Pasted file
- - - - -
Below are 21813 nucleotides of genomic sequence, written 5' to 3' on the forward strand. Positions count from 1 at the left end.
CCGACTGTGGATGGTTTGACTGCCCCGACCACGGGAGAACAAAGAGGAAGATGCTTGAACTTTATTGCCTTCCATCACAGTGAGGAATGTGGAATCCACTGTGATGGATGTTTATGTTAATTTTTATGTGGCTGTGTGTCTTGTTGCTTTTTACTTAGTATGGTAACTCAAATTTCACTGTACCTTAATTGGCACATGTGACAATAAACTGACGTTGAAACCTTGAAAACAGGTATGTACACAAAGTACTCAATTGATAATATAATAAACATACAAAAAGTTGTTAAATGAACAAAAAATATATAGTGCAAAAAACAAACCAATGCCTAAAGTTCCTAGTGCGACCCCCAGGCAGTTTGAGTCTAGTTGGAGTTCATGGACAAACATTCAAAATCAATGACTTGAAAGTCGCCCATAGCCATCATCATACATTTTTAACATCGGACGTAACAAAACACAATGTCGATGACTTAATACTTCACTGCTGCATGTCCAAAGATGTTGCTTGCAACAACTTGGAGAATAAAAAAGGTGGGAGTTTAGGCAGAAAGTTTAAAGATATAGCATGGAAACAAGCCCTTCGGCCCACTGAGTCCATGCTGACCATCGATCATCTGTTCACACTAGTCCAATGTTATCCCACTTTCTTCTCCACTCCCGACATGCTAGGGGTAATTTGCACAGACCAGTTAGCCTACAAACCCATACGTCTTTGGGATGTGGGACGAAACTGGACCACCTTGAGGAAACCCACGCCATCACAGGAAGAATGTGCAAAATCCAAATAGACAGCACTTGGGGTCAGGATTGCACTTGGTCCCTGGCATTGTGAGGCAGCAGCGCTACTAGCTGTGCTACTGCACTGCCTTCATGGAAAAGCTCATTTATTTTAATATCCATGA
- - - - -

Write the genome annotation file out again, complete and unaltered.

Below are 21813 nucleotides of genomic sequence, written 5' to 3' on the forward strand. Positions count from 1 at the left end.
CCGACTGTGGATGGTTTGACTGCCCCGACCACGGGAGAACAAAGAGGAAGATGCTTGAACTTTATTGCCTTCCATCACAGTGAGGAATGTGGAATCCACTGTGATGGATGTTTATGTTAATTTTTATGTGGCTGTGTGTCTTGTTGCTTTTTACTTAGTATGGTAACTCAAATTTCACTGTACCTTAATTGGCACATGTGACAATAAACTGACGTTGAAACCTTGAAAACAGGTATGTACACAAAGTACTCAATTGATAATATAATAAACATACAAAAAGTTGTTAAATGAACAAAAAATATATAGTGCAAAAAACAAACCAATGCCTAAAGTTCCTAGTGCGACCCCCAGGCAGTTTGAGTCTAGTTGGAGTTCATGGACAAACATTCAAAATCAATGACTTGAAAGTCGCCCATAGCCATCATCATACATTTTTAACATCGGACGTAACAAAACACAATGTCGATGACTTAATACTTCACTGCTGCATGTCCAAAGATGTTGCTTGCAACAACTTGGAGAATAAAAAAGGTGGGAGTTTAGGCAGAAAGTTTAAAGATATAGCATGGAAACAAGCCCTTCGGCCCACTGAGTCCATGCTGACCATCGATCATCTGTTCACACTAGTCCAATGTTATCCCACTTTCTTCTCCACTCCCGACATGCTAGGGGTAATTTGCACAGACCAGTTAGCCTACAAACCCATACGTCTTTGGGATGTGGGACGAAACTGGACCACCTTGAGGAAACCCACGCCATCACAGGAAGAATGTGCAAAATCCAAATAGACAGCACTTGGGGTCAGGATTGCACTTGGTCCCTGGCATTGTGAGGCAGCAGCGCTACTAGCTGTGCTACTGCACTGCCTTCATGGAAAAGCTCATTTATTTTAATATCCATGA